The book by Bowles (2013) focuses on providing essential informationon how computers work and traces their history. The book largelytargets audiences with little or no basic knowledge of computertechnology. The book uses simple language for coherence and clearlydocuments the hidden roles of computers in society. Therefore, theauthor succeeds in demystifying what a computer entails to newcomersin the subject. Throughout, the book acknowledges the fact that basicknowledge in digital technology does not result in the enhancedunderstanding of how computers work. Thus, the author dissectscomputer technology to bring out simple tasks that users are familiarwith, such as, listening to audiobooks, but have not looked at themwith the digital perspective.
Friemel vs. vanDeursen and van Dijk
Comparing the article by Friemel (2014) and van Deursen and van Dijkshows that the authors cover almost a similar topic. They are bothinterested in the digital divide. Friemel highlights the growingdigital divide among senior citizens that is based on digitalliteracy while van Deursen and van Dijk focus on the difference inusage amount and type across different age groups. According to vanDeursen and van Dijk, the differences in how people use the internetshould be studied further because they can help to advance digitalliteracy. Their research captures an interesting trend where the lesseducated are using the internet more compared to the educated. Thus,Friemel (2014) attributes age to lowered internet usage among seniorswhile van Deursen and van Dijk attribute the same to lower educationlevels across all generations.
Bowles vs. vanDeursen and van Dijk
Bowles (2013) addresses the core information on the functioning andapplication of computers. While many people may be familiar withbasic computer technology, they knowledge might be limited to desktopunits only. Thus, the author embarks on providing deeper informationon the application of computer technology and what it has enabledhumankind to achieve over the years. Thus, Bowles book as the titlemay suggest, is meant for beginners. Contrariwise, van Deursen andvan Dijk (2014) article is more specialized as it addresses emergingsocial matters emanating from the rise of computers. From van Deursenand van Dijk research, interesting questions arise: are computersmaking people dumber? Does digital literacy have the capacity tolower individuals’ productivity? Such questions are very relevantto employers, who are always concerned about employees wasting workhours on social media sites and playing online video games.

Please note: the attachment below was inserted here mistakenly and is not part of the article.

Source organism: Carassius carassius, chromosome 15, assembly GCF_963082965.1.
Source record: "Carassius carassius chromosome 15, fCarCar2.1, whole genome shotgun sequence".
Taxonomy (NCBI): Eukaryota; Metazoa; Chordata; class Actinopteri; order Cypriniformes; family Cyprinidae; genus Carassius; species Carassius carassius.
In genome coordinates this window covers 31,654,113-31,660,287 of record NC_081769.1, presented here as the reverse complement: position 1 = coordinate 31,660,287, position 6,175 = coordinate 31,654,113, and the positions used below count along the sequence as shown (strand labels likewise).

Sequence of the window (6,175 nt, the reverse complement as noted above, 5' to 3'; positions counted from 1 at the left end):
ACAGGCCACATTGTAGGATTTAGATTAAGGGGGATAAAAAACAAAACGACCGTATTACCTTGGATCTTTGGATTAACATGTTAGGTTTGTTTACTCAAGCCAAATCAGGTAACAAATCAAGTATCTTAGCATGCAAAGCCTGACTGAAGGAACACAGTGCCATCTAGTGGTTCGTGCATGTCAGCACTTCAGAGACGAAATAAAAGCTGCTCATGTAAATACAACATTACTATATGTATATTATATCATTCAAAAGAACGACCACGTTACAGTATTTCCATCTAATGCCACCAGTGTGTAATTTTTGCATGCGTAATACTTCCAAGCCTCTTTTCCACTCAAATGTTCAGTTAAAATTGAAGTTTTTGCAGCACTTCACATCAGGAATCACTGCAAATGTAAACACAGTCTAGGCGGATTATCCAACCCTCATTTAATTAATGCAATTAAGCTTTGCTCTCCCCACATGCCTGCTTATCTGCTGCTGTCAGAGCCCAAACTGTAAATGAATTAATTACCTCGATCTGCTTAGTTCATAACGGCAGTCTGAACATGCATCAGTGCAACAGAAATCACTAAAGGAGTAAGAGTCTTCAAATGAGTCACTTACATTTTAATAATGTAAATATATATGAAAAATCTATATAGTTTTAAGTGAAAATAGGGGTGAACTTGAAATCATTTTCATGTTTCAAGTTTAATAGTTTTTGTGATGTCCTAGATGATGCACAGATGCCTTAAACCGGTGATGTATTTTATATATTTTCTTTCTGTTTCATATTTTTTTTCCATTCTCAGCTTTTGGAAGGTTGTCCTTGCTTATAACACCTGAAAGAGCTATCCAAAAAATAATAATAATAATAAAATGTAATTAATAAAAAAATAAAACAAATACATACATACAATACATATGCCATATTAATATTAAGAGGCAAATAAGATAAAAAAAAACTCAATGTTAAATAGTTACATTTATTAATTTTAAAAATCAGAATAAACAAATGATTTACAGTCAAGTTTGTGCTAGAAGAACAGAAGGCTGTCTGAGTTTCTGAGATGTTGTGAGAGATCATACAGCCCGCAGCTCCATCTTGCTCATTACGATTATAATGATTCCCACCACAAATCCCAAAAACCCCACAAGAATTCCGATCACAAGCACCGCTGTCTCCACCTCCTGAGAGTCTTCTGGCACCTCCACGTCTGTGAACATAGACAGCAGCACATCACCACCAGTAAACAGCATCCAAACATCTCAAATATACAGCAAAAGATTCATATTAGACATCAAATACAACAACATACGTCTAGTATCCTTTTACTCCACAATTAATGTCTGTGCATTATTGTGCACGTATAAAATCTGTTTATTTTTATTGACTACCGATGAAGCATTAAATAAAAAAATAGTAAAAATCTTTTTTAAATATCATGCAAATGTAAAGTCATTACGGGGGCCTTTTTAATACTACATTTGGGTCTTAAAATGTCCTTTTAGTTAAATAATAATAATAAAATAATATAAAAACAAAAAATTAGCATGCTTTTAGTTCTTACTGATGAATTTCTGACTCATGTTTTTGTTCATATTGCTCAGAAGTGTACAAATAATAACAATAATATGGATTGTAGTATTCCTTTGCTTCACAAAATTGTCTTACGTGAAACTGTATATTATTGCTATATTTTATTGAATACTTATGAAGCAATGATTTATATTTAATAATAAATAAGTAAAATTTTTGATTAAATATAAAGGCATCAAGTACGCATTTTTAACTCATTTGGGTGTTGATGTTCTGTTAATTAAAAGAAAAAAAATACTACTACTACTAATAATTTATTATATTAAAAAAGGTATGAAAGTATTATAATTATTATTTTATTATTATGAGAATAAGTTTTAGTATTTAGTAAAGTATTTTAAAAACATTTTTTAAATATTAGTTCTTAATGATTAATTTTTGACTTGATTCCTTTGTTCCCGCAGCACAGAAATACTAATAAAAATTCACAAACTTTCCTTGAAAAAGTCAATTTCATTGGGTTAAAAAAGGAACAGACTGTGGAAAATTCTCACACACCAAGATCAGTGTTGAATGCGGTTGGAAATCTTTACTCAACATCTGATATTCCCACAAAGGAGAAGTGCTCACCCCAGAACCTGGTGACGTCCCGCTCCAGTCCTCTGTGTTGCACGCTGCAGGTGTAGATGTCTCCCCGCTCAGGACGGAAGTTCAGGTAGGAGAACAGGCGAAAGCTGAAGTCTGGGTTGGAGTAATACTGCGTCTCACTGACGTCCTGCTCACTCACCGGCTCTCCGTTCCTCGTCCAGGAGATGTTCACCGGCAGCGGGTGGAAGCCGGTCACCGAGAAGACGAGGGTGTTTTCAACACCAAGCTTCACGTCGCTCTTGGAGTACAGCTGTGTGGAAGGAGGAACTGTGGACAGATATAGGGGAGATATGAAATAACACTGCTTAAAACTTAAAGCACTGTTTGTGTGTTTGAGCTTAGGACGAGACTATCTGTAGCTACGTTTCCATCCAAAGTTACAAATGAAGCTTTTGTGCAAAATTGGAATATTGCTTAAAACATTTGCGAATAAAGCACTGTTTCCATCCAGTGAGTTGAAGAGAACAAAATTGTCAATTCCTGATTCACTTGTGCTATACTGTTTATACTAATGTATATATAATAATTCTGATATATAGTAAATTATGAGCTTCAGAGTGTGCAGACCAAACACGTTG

Bowles` (2013) book feels like it is too basic for me given that Ihave had prior courses on digital technology. At the same time, thebook impressed me in the manner that the author explains someconcepts of digital technology that I am aware of, but I lack theknowledge to explain them in simplistic terms to digitally illiteratepeople. Thus, I find the book most appealing to digitally literateindividuals who may need to understand the background functioning ofcomputers and their application. At the same time, the book is a goodstarting point for the digitally illiterate people, as they can learnhow computers work, their primary attributes, and standardterminologies.
Friemel’s (2014) research serves to confirm what is empiricallyobservable among senior citizens. Senior citizens on the highermargin are more likely to face difficulties in using technologycompared to senior citizens on the lower end. What I find problematicis the fact that the author has not indicated the implications of hisfindings. He ought to have looked at the impact of his study resultson projects such as healthcare services offered online. The paperalso highlights some of the problems that face senior citizens.Innovators can take such to develop better technologies that couldenable these users to overcome current challenges such as blindness.
The essay has sampled some cores sources in this class of computerliteracy. The sources have revealed that computer literacy is notjust another field of study but rather a discipline that interactswith others on very many levels. Thus, the exercise has not onlyallowed me to learn basic stuff about computers but has prepared mewell on locating potential sources and databases to sue for futureresearch. Online research skills refined through this assignment willhelp me in my education and career later in life. Therefore, I amgrateful for the opportunity to complete the task.
Bowles, M.(2013). Introduction to digital literacy. San Diego,California: Bridgepoint
Friemel, T.(2014). The digital divide has grown old: Determinants of a digitaldivide among
seniors. NewMedia & Society. 1-19.
Van Deursen, A.and van Djik, J. (2014). The digital divide shifts to differences inusage. New
Media &Society. 16(3) 507–526.